I am a feminist and I love horror movies. These two truths about me are often at war with one another, in that I frequently have to make a decision when it comes to the films I watch. Sometimes I choose to silence the feminist within in order to enjoy a brilliantly bloody slasher that's dripping with male gaze and doesn't present a single woman I can relate to among a cast of babes. Sometimes I have to abandon a film that's by all accounts terrifying and gory because I can tell five minutes in that it's going to make me feel bad about myself simply by watching it.
The best horror films don't present this dilemma. The best horror films - like any film, like any narrative in any medium - can be shocking and devastating and honest, and still speak to an audience larger than that of white males aged 18-34. The best stories are universal, and a film that can scare across demographics is a hell of a lot more effective than one that only freaks out a small percentage of the population.
And the reason this dilemma exists in the first place is simple: most horror movies are made by men. Not bad men, not necessarily sexist men, just men who have one point of view, and that point of view is often exclusive. That's not to say men aren't capable of making kickass horror films that reach outside of gender norms and speak to me as a feminist: Inside, Slither, The Descent, Teeth, Silence of the Lambs, Alien, You're Next - these movies were all written and directed by men. But they're notable because they're the exception.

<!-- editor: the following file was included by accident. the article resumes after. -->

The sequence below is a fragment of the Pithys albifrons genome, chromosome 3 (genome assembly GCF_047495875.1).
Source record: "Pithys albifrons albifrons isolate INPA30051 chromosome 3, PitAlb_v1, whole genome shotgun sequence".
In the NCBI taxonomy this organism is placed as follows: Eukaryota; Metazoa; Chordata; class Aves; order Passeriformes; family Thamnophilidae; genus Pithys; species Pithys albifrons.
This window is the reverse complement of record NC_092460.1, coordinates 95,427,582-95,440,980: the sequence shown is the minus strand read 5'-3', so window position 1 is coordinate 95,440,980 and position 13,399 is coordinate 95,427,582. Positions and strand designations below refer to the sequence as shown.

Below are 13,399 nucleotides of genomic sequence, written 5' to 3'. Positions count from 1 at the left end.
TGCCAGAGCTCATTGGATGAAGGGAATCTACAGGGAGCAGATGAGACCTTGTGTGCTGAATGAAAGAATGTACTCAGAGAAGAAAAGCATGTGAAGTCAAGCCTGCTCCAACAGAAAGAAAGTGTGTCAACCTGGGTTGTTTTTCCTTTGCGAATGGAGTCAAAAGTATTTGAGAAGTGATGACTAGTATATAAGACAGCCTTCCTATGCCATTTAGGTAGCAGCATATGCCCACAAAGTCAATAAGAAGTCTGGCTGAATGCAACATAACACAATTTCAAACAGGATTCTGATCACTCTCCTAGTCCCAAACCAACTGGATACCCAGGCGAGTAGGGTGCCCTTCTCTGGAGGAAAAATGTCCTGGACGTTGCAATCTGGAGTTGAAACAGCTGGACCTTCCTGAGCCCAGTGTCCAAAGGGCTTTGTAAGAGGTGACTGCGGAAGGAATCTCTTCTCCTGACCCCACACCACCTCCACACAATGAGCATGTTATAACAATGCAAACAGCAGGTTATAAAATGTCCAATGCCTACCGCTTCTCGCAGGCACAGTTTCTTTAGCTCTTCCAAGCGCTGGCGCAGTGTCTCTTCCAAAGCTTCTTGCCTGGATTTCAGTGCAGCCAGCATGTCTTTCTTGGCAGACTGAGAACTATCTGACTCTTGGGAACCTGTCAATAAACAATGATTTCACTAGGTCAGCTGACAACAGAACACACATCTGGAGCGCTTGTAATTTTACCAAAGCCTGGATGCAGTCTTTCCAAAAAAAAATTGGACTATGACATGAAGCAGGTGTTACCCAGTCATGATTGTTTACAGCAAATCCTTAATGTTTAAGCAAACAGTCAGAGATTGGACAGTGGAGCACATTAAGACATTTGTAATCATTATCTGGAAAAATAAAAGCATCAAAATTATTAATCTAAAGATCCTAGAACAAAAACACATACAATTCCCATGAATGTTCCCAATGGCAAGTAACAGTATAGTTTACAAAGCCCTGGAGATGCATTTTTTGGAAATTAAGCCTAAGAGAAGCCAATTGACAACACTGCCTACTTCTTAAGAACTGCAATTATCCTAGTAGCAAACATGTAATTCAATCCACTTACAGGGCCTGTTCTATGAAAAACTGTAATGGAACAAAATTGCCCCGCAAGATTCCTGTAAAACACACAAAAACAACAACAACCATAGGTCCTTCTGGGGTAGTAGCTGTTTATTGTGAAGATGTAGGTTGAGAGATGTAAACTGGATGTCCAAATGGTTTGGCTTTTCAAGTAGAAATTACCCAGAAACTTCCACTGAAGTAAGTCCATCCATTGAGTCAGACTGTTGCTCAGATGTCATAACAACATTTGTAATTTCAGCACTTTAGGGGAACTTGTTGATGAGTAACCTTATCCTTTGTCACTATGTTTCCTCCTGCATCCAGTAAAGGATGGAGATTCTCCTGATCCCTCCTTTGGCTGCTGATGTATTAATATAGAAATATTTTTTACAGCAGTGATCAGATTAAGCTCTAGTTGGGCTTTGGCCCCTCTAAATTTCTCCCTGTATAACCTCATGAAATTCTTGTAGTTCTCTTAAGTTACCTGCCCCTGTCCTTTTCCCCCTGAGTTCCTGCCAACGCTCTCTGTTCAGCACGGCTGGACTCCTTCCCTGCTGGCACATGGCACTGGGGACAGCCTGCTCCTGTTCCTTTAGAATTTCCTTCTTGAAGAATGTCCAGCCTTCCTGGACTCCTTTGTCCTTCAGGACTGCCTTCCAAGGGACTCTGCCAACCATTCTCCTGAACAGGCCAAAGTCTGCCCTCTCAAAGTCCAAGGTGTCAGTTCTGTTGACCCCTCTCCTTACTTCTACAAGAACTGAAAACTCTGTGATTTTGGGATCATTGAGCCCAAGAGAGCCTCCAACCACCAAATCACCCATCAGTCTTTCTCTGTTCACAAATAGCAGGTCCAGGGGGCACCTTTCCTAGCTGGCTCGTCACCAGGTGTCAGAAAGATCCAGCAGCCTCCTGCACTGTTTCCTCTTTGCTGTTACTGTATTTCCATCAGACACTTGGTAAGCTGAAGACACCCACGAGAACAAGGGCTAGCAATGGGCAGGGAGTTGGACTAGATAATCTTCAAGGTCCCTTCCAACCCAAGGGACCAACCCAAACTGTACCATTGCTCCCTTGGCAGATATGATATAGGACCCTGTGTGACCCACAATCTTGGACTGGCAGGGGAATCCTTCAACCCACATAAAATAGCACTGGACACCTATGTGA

There's an easy solution to this problem of a singular point of view in horror films: bring in more points of view.
We need more women working in horror.
Hell, let's make this personal. I need more women working in horror. I need to see myself represented in my favorite genre. I need to recognize something within when I watch a slasher or a monster movie or a psych-horror trip. I need to be able to scare myself silly without turning off the part of my brain that cries, "This wasn't made for you. This has nothing to do with you. Your enjoyment of this film is an unintended byproduct of the studio and filmmakers' objective." I guess one solution is jumping in the ring myself, but I'm not a filmmaker. I know there are countless, brilliant women out there who are filmmakers, who have something to say that I want to hear. I'm calling on those women.
We launched The Search for the 26th Director of ABCs of Death 2 seven weeks ago, and we've received 78 entries to date. So far, only seven of our competitors are women. I want more.
We have some amazing directors on the roster already (Kristina Buozyte, Jen and Sylvia Soska), but I want more.
This contest is an incredible opportunity to gain an audience - whether or not you're one of our finalists, your short will get eyeballs, because the ABCs of Death 2 website is widely seen across the globe. If you are a finalist, your short will be heavily promoted on Badass Digest, Alamo Drafthouse, Fantastic Fest and Drafthouse Films channels. If you're our winner, your film will be shown on theater screens, in festivals and in living rooms all over the world. One of last year's competitors - not the winner, mind you - is one of the directors for this year's sequel. We created this contest because we wanted to give a real chance to struggling filmmakers out there.
I can only imagine how tough it is being a woman working in the horror film industry. How deep-seated and institutionalized inequality hinders your opportunities at every turn. Here's your chance. Here's a real opportunity to break free of those hindrances. Do it for me, and for every woman like me, feminists and horror fans who are tired of making a choice between our values and our entertainment. We need you. But most of all, do it for yourself - because you could really win this thing.
Go here to enter The Search for the 26th Director. There are four weeks left in the competition.